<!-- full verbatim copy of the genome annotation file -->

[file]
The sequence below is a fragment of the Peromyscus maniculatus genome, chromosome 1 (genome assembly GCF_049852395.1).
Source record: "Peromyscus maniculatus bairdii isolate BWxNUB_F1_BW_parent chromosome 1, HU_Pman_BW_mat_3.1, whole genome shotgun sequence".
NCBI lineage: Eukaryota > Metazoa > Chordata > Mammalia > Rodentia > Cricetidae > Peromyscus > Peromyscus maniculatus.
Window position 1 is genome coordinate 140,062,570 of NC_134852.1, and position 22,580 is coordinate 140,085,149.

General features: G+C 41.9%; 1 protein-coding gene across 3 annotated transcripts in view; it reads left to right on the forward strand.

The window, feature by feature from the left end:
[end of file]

The sequence below is a fragment of the Peromyscus maniculatus genome, chromosome 1 (genome assembly GCF_049852395.1).
Source record: "Peromyscus maniculatus bairdii isolate BWxNUB_F1_BW_parent chromosome 1, HU_Pman_BW_mat_3.1, whole genome shotgun sequence".
NCBI lineage: Eukaryota > Metazoa > Chordata > Mammalia > Rodentia > Cricetidae > Peromyscus > Peromyscus maniculatus.
Window position 1 is genome coordinate 140,062,570 of NC_134852.1, and position 22,580 is coordinate 140,085,149.

General features: G+C 41.9%; 1 protein-coding gene across 3 annotated transcripts in view; it reads left to right on the forward strand.

The window, feature by feature from the left end: